Monitoring small children
There are electronic products (e.g., Itsbeen, basically a stopwatch on steroids) that help new parents keep track of when the baby last slept, ate, poo’ed, etc. They do not, however, capture that data for analysis. My wife and I would like to see the historical data to see if we can tease out some insights about our son (e.g., how much sleep does he need before he gets cranky?).
Initial approaches did not work so well …
We tried using an iPhone app called Blogger that helps parents keep track of these things, but it wasn’t immediate enough. We ended-up writing down events on the nursery mirror with a dry erase pen, but I really wanted to track things via a single button press. By the time I’ve finished dodging multiple salvos of pee and poo, multiple diaper changes due to said peeing and pooing, spit-up, puking, and sundry other lovely activities (a testament to how much I love you, boy), I can’t remember anything that’s happened in the last five minutes, let alone the last hour or two.
I certainly remember that feeling …
On the topic of monitoring and small children, there was a recent report in MIT Technology Review (and other places) about a device called LENA that tries to detect autism by analyzing speech patterns in a child who is wearing it. The device is put into the pocket of a specially designed piece of clothing, after which it records the sonic environment of the child (including the child’s own speech, of course). At the end of the day, the device is plugged into a computer to analyze the recordings. This procedure is repeated 2 to 3 times a month.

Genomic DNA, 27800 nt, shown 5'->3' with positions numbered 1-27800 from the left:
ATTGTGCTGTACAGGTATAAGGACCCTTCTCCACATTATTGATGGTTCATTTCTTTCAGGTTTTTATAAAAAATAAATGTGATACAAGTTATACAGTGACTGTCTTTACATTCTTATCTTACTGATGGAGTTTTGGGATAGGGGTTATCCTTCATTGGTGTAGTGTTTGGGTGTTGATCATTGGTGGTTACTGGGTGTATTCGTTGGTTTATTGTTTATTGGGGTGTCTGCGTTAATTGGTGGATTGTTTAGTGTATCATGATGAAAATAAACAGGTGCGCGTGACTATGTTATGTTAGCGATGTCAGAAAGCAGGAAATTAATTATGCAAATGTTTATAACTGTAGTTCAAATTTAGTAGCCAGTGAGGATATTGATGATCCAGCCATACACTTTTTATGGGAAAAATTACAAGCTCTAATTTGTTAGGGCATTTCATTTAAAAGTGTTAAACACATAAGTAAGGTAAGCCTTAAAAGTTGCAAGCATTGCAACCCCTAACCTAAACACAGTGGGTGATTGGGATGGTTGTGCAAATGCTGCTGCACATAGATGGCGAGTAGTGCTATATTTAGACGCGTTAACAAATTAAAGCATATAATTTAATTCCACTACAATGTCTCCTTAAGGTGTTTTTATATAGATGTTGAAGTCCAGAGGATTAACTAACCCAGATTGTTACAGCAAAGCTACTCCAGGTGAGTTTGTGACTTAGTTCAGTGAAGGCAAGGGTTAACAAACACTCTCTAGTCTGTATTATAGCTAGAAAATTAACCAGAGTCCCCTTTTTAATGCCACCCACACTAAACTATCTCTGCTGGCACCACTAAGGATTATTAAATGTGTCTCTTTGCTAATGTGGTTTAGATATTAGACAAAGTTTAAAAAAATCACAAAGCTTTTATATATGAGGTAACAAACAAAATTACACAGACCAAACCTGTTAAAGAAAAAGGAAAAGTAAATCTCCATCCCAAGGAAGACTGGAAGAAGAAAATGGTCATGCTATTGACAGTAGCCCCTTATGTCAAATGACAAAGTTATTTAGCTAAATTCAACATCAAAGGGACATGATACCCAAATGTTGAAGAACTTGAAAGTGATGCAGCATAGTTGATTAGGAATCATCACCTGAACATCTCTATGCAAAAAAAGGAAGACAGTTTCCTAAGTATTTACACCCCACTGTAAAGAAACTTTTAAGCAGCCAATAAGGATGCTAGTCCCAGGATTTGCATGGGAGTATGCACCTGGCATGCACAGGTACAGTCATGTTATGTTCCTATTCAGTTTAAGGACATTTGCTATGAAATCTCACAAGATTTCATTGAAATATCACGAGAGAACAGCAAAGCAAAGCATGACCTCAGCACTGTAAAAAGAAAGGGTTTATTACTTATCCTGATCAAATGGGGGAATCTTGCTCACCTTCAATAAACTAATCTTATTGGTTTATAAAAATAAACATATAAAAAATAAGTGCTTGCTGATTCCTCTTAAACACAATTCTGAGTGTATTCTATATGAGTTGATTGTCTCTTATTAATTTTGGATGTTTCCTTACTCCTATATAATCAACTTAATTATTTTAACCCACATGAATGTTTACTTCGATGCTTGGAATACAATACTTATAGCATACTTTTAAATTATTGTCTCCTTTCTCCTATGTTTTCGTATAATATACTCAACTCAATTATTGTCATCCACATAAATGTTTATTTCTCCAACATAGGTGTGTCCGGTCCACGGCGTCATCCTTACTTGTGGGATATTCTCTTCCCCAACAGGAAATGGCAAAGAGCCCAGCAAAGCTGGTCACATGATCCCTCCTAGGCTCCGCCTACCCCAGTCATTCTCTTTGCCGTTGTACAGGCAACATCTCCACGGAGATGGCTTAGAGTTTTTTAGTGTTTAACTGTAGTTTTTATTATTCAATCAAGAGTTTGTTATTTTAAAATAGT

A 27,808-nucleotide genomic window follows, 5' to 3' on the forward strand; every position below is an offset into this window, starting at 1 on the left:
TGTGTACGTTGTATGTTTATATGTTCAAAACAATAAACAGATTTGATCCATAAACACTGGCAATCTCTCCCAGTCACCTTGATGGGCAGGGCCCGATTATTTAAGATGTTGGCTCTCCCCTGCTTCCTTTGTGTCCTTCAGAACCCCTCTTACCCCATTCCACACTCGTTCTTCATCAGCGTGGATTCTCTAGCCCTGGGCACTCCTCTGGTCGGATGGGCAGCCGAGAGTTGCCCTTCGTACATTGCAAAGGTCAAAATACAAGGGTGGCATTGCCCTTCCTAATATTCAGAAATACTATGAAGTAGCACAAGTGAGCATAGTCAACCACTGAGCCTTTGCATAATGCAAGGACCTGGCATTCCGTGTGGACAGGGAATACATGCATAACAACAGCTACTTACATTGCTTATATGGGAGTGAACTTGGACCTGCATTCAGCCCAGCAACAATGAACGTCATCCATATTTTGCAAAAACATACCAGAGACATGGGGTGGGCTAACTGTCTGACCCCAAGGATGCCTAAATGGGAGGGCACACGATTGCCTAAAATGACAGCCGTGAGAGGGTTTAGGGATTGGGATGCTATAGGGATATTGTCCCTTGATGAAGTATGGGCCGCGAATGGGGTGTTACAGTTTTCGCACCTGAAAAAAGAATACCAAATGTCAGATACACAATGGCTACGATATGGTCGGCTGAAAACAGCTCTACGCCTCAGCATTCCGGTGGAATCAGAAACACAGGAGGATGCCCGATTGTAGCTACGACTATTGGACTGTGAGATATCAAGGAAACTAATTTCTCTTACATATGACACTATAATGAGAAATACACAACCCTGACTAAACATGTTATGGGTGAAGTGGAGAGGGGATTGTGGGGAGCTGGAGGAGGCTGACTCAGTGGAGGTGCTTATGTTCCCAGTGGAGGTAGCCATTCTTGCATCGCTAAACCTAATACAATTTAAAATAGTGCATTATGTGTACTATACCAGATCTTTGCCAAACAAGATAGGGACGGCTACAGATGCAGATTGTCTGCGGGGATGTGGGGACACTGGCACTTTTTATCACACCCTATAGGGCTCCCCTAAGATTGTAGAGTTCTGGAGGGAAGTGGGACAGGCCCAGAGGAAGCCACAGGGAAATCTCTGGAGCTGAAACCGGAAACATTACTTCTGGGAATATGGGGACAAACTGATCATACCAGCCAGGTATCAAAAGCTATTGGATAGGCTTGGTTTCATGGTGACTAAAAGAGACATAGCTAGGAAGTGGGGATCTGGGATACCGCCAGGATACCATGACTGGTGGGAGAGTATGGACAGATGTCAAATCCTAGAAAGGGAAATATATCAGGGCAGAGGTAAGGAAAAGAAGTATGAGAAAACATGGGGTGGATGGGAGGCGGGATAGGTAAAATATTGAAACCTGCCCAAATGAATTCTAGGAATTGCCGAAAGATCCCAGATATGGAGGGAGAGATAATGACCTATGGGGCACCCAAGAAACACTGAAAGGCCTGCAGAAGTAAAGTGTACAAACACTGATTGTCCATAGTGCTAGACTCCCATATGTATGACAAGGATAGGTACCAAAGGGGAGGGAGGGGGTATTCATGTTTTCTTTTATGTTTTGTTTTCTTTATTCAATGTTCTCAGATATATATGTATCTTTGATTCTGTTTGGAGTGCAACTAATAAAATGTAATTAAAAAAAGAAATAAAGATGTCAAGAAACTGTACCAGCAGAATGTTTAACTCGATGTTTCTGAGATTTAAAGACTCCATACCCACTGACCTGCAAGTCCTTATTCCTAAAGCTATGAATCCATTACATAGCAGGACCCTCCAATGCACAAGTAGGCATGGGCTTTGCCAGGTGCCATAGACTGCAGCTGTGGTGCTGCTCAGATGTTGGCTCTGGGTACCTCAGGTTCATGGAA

LENA is meant for children between 0 and 4 years. According to the Tech Review article, the average age for autism diagnosis is 5.7 years, but it would be preferable if it was detected much earlier as intervention is more effective when the child is two to four years old. The article explains:
“Roughly speaking, autistic children vocalize differently from other children,” explainsDongxin Xu,manager of software and language engineering at the LENA Foundation. While this concept isn’t new, clinicians have had a hard time using it to their best advantage when making a diagnosis. The problem is, in part, logistical: with existing methods, it is hard to collect enough good-quality data.
Even if enough data is gathered, analyzing the audio is still extremely difficult and time-consuming. Making a diagnosis isn’t as simple as counting the number of times the child makes a certain kind of sound, explains Jeffrey Richards, a statistician and database technician for the LENA Foundation.
Richards says the LENABaby software, which he helped develop, starts by breaking down the 16-hour audio stream into segments. Each segment is automatically classified according to the type of sound contained in the clip, such as sounds from the child, a parent, or television. Vocalizations from the child are then assessed further using complex algorithms that look at a variety of factors, such as the phonological composition of the each sound and how sounds are clustered and paired.